(From the publisher):
In the early 1970s feminists offered a challenge to our ideas about art and the artist by re-establishing the names and works of many women artists ignored by mainstream art history. This project raised new questions, not only about how to study artists who are women and integrate them into their historical moments, but about the adequacy and biases of the methods of art history itself.
In Vision and Difference, Griselda Pollock advances the debate about art history and women in culture by studying the work of women artists in the context of the dominant representations of femininity. Dealing with the themes of modernity, sexuality, and representation, the author offers concrete historical analyses from key moments in the formation of modern culture in order to reveal the sexual politics at the heart of modernist art. She breaks with both modernist art history's categories of Pre-Raphaelitism and Impressionism and with recent social histories of modernist painting to draw upon the rich resources of feminist cultural analyses hiterto little applied to the visual arts. A powerful concluding chapter on the work of contemporary feminist artists whose work offers a challenge to modernist normsl (Mary Kelly, Yve Lomax, Mitra Tabrizian, and Marie Yates) analyses the problems of working in a culture where the feminine is defined as object for the masculine gaze and of developing radical and pleasurable strategies of representation which both deconstruct and redefine the feminine in the light of the feminist movement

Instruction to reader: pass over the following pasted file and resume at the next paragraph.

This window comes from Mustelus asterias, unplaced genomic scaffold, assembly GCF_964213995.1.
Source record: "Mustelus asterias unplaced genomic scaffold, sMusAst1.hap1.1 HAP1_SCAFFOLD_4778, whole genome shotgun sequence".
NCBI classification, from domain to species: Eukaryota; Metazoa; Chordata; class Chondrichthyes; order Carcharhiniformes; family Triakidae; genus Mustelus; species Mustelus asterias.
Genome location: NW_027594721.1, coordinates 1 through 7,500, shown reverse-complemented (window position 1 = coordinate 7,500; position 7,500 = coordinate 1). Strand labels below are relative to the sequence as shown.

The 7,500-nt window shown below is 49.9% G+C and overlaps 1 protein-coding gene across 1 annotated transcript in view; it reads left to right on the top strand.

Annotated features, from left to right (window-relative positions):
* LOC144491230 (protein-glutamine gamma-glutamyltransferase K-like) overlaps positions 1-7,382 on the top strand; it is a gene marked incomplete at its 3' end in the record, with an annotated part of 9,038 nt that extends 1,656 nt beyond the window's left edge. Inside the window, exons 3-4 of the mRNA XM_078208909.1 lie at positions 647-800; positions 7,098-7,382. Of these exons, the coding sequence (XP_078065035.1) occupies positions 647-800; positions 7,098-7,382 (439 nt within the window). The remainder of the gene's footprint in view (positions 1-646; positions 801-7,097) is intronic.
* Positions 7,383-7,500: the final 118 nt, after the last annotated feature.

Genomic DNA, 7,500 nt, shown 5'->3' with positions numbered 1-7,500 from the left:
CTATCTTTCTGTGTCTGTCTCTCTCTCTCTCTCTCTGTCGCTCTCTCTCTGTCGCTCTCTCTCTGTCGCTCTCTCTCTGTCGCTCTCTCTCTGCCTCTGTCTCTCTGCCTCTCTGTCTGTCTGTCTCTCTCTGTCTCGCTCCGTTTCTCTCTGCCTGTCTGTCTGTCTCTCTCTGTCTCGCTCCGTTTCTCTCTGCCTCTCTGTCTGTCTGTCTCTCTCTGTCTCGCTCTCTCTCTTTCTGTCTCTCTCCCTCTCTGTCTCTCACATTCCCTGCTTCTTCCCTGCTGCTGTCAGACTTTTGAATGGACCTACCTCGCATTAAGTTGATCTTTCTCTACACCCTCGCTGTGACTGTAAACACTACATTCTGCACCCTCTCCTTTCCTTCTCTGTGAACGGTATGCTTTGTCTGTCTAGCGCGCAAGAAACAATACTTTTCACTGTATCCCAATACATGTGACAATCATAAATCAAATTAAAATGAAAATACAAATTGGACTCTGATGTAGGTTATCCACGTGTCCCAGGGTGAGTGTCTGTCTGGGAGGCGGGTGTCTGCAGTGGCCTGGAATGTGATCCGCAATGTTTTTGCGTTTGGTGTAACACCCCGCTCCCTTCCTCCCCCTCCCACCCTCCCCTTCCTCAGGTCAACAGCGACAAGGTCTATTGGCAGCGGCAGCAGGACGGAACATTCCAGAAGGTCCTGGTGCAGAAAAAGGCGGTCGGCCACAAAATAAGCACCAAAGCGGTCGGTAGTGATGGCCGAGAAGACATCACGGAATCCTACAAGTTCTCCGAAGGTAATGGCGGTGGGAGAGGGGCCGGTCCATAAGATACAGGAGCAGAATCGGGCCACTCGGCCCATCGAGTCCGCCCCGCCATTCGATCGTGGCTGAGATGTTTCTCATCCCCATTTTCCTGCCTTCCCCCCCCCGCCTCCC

Original title: Vision and Difference
Genre: Fiction→ Nonfiction (admin Use Only)